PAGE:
Looks like the National Council of Churches is finally being recognized for what it truly is, a political lobbying machine. The Antiochian Orthodox Church has just elected to get out.
IRD link
Antiochian Orthodox link (last item)

The following fundraising letter is similar in tone to letters sent out by Planned Parenthood and People for the American Way. A lot of politics, very little of the Gospel of Jesus Christ (is Jesus even mentioned in it - let's check...no). Seems like Robin Edgar believes that Christians cannot be Republicans.
NCC Fundraising Letter

Mark Tooley writes in The American Spectator, Exploiting the Right

Posted by Joel Fuhrmann at 10:25 PM | Comments (0)

Interview with Anna Popplewell, Susan in The Lion, the Witch, and the Wardrobe

Christianity Today interviews Anna Popplewell, who plays Susan in the upcoming movie, The Lion, the Witch, and the Wardrobe.

Posted by Joel Fuhrmann at 10:15 PM | Comments (1)

John Bolton's First Day

James Lileks recaps John Bolton's first day at the UN. Don't be drinking while reading this, it may wind up on your screen! (Hat tip: NRO's The Corner)

Posted by Joel Fuhrmann at 10:15 PM | Comments (0)

Smearing the Federalist Society

I've got to admit I'm a bit perplexed by the MSM treatment of the Federalist Society. The leftists have been complaining for four years now of a climate of intimidation and censorship, yet it is they who are performing a witch hunt against a man, accused of membership in a legal society which has as much right to function as the liberal groups many of these leftists are themselves members of, such as People for the American Way.

The Federalist Society is an open organization, whose members believe that the Constitution is the supreme law of our land, in divided government, but who otherwise disagree on many policy questions. There is no secret agenda to take over the country, and any such ambitions by individuals within the society are certainly shared by their counterparts on the left, such as George Soros who dedicated millions of dollars to defeat President Bush in the last election.

Related links:
New York Times link
Federalist Society response (PDF)
David Horowitz comment

And related to the Roberts nomination: how in the world can anyone justify asking a nominee about his religious beliefs when the Constitution explicitly forbids a religious test? The words "Catholic" and "religious beliefs" should be banned from the questions asked to any nominee to the courts.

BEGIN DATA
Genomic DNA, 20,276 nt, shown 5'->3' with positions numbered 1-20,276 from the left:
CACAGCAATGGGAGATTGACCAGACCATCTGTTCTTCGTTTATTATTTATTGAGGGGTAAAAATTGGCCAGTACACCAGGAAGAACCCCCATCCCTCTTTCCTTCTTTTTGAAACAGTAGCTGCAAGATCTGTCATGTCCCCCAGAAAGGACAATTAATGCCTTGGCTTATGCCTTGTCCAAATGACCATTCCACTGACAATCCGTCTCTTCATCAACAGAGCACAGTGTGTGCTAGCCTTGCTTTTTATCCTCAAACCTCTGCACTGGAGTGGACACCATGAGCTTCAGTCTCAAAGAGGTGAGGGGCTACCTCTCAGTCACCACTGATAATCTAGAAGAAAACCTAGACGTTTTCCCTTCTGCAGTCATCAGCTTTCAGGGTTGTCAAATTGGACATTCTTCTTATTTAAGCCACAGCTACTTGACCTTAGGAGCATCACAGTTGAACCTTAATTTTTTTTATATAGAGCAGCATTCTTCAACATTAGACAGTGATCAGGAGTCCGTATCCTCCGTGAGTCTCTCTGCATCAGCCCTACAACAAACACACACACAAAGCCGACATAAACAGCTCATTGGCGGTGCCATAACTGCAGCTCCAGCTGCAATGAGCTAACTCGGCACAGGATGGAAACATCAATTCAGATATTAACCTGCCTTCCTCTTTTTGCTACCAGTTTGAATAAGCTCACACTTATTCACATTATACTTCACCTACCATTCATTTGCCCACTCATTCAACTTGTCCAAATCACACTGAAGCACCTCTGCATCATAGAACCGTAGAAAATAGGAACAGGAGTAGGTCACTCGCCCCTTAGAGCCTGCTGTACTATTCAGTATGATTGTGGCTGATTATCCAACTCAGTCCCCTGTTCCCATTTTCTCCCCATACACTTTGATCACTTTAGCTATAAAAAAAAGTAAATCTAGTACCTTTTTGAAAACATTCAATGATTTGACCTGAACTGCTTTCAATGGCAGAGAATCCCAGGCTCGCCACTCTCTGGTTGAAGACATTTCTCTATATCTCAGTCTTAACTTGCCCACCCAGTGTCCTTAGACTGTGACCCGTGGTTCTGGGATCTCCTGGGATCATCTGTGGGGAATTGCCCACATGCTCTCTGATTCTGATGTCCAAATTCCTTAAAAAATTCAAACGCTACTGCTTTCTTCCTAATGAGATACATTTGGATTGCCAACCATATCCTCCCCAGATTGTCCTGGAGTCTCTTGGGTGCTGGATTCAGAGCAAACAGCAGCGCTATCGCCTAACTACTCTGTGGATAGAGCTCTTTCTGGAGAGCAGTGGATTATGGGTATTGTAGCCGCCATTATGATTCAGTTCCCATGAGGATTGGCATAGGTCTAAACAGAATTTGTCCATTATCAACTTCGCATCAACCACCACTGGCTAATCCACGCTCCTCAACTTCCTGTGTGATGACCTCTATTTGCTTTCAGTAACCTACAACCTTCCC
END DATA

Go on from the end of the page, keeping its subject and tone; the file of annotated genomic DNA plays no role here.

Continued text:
Posted by Joel Fuhrmann at 10:10 PM | Comments (0)

August 03, 2005

A Comment on Bolton

President Bush made the right call in appointing John Bolton as the US representative to the UN. Critics of the move seem to have more affection for the UN than for the US, and the criticism of Bolton descended to the petty. I'd hate to have a man in that office who had a reputation for being nice. Nice is not what a corruption-ridden organization needs. Nice people, unwilling to get involved, let the Srebenica massacre happen.

Here's the opinon of Ian Williams, writing at The Nation.
A quote:

...although Bush is by no means the first President to abuse the prerogative, it is clear that recess appointments were meant to be be used in cases of unexpected emergencies, not to bypass the confirmation process.

In Williams's view, recess appointments are only alright if made by Democrat Presidents. However, I'd say that the sudden lurch of the Senate Democrats to the left may qualify as an unexpected emergency, especially since Democrats seem to have more sympathy for a corrupt non-working UN, and the tyrannical governments who have weaseled their way into power there, than for America itself.

Another quote:

Almost as worrying is the implicit message of encouragement to the know-nothings on the extreme right of the Republican Party, who get their news and geography from Rush Limbaugh and Fox, and see the UN as a cabal of gun-reforming, gay-liberating, abortion-peddling, US Constitution-undermining foreigners.

Fits for me, though I don't get my news from Rush Limbaugh, as he's a commentator. The UN did try to do a gun grab several years ago, and it was only stopped because President Bush sent a strong person there to say our Second Amendment would not be compromised. The UN pushes abortion with its family-planning programs, and supports China's one-child policy. To the list I could add that the UN is anti-Semitic (a conference was in progress back in 2001, on 9-11 in fact, which would have equated Zionism with racism), incompentent (Srebenica for example), and pro-tyranny. Several tyrannical governments hold special positions within the body. Sudan for example is on the UN Commission for Human Rights. Slavery and genocide, both of which are done in Sudan, are incompatible with the UN's Universal Declaration of Human Rights. If the UN had any ability to pass meaningful judgment, Sudan would be kicked off this Commission, along with many others.

Do we need a critic of the UN as the US ambassador to the UN? Of course we do.

Posted by Joel Fuhrmann at 07:58 AM | Comments (0)